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Keeping perspective on scientific claims

Summary:
Most people think that knowledge is solid and unchanging, just waiting to be accessed from the libraries of the world. It isn’t. What we call ‘knowledge’ is actually no more than our best guess. Take Fred Hoyle’s steady state theory of the universe. Later evidence proved him wrong and gave us the Big Bang hypothesis. But then, that too could be sunk by new evidence arriving tomorrow. When COVID-19 broke out, nobody knew whether it was a terrifying killer, or a mere nuisance. Governments pursued different strategies based on different guesses. Imperial College London, for example, figured that a third of Britain’s population were already infected and 250,000 people could die. Then Oxford University concluded that the virus was indeed common, but so mild that the healthcare system could

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Most people think that knowledge is solid and unchanging, just waiting to be accessed from the libraries of the world. It isn’t.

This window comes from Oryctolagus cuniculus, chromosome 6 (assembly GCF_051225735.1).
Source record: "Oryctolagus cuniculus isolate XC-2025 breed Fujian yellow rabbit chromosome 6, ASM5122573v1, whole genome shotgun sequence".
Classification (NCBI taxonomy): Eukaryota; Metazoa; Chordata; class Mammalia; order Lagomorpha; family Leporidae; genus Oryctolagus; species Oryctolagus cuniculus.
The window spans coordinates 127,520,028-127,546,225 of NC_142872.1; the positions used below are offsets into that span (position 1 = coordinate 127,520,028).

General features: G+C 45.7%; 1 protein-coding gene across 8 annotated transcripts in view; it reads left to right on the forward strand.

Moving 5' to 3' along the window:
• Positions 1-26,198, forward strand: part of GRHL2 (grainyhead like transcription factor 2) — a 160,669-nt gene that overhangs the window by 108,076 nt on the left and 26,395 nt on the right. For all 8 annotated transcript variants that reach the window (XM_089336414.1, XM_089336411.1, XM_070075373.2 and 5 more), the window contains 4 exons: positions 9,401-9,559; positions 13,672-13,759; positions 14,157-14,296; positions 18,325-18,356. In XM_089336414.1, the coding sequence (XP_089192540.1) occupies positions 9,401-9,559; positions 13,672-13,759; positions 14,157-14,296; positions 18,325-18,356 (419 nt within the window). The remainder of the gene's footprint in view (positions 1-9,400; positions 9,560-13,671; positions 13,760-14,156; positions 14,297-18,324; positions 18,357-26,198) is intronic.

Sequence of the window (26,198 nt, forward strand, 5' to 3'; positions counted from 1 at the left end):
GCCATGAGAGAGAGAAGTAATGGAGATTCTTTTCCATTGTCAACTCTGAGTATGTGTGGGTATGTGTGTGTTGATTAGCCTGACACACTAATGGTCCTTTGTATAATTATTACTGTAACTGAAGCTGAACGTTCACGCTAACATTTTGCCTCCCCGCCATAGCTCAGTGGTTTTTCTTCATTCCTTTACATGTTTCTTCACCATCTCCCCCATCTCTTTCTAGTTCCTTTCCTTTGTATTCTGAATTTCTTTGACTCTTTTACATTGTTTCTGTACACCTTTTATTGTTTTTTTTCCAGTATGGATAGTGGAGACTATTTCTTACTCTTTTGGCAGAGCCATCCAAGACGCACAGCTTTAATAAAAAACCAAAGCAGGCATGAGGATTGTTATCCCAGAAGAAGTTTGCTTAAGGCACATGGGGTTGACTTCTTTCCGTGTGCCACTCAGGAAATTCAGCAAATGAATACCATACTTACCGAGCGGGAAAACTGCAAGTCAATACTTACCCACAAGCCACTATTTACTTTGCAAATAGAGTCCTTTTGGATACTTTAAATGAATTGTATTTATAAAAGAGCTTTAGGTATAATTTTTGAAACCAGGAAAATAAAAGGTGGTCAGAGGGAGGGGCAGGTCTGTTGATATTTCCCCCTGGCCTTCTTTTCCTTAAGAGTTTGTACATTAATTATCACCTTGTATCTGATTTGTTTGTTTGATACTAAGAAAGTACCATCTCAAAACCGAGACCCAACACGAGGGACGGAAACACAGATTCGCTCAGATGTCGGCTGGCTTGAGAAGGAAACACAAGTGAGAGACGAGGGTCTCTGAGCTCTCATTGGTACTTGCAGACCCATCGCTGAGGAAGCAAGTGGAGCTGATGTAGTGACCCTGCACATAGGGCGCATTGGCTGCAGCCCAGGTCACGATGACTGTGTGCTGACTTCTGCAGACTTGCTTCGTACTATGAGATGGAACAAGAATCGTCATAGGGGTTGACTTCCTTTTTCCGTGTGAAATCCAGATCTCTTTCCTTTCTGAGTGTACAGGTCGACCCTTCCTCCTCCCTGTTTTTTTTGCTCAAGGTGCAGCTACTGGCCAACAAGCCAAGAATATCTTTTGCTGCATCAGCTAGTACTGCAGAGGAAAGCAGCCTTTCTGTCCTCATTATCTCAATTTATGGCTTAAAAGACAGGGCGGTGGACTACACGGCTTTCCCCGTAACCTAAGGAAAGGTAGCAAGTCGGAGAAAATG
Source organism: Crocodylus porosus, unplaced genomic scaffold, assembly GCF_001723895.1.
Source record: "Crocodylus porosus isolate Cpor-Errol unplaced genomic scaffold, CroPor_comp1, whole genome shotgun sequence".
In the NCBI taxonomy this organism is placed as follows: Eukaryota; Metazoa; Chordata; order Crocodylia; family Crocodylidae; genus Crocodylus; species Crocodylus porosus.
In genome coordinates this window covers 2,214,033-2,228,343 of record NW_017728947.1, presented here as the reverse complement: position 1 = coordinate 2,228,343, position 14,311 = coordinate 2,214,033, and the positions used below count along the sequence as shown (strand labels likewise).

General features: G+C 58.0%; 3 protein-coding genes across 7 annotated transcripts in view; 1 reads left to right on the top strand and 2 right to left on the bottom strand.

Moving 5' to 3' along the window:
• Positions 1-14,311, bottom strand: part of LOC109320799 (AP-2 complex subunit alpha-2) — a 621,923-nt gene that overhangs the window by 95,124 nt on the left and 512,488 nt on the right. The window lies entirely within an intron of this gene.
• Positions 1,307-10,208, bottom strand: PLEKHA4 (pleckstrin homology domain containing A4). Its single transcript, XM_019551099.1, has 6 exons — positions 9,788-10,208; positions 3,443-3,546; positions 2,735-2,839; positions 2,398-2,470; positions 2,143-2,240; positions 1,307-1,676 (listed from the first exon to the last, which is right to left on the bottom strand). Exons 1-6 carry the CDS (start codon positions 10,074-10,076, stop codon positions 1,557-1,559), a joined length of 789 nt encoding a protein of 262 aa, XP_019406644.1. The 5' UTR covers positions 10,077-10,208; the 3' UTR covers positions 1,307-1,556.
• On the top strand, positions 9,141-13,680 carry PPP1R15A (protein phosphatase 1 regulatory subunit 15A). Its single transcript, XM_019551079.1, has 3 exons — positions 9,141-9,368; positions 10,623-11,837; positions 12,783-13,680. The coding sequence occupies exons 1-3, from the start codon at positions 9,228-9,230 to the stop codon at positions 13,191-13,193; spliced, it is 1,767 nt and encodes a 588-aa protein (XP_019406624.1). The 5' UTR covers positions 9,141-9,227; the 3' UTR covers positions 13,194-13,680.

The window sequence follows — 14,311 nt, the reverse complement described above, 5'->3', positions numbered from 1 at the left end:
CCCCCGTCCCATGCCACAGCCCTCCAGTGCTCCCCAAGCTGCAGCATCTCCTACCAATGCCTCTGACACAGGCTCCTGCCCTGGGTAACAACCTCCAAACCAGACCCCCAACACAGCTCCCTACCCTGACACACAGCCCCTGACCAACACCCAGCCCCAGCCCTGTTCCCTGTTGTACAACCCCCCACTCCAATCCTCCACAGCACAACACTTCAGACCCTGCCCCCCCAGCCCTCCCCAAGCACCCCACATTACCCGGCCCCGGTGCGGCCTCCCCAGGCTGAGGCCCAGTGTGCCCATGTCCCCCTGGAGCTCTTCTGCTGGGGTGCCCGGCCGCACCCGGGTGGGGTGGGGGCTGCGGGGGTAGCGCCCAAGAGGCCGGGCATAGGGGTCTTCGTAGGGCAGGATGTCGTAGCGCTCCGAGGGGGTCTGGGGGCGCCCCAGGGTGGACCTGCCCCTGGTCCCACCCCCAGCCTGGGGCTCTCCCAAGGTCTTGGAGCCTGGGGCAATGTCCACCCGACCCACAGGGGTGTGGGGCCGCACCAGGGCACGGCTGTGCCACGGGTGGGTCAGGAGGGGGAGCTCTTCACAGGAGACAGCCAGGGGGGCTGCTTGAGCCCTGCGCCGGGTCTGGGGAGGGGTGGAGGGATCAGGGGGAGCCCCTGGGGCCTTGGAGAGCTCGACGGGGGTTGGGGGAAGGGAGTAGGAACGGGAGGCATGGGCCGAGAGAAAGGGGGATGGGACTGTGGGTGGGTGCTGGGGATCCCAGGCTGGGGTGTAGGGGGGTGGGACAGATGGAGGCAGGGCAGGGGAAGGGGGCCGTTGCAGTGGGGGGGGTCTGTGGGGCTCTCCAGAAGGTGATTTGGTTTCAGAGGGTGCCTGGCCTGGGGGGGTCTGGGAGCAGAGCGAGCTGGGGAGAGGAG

What we call ‘knowledge’ is actually no more than our best guess. Take Fred Hoyle’s steady state theory of the universe. Later evidence proved him wrong and gave us the Big Bang hypothesis. But then, that too could be sunk by new evidence arriving tomorrow.

When COVID-19 broke out, nobody knew whether it was a terrifying killer, or a mere nuisance. Governments pursued different strategies based on different guesses. Imperial College London, for example, figured that a third of Britain’s population were already infected and 250,000 people could die. Then Oxford University concluded that the virus was indeed common, but so mild that the healthcare system could cope. Then a Stanford University study—and a second one from Imperial—calculated that the virus was even less deadly than seasonal flu.

Science done at speed, on rapidly changing events, is always bad science. Emerging evidence will improve it.

BUT: that evidence itself will still be speculative, questionable, maybe biased, mistaken or downright wrong.

Still, if you think the medics have little to go on, spare a thought for the economists trying to determine the full effects of the lockdown. They know even less.

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Dr. Eamonn Butler
Eamonn Butler is Director of the Adam Smith Institute, rated one of the world’s leading policy think-tanks. He has degrees in economics, philosophy and psychology, gaining a PhD from the University of St Andrews in 1978.

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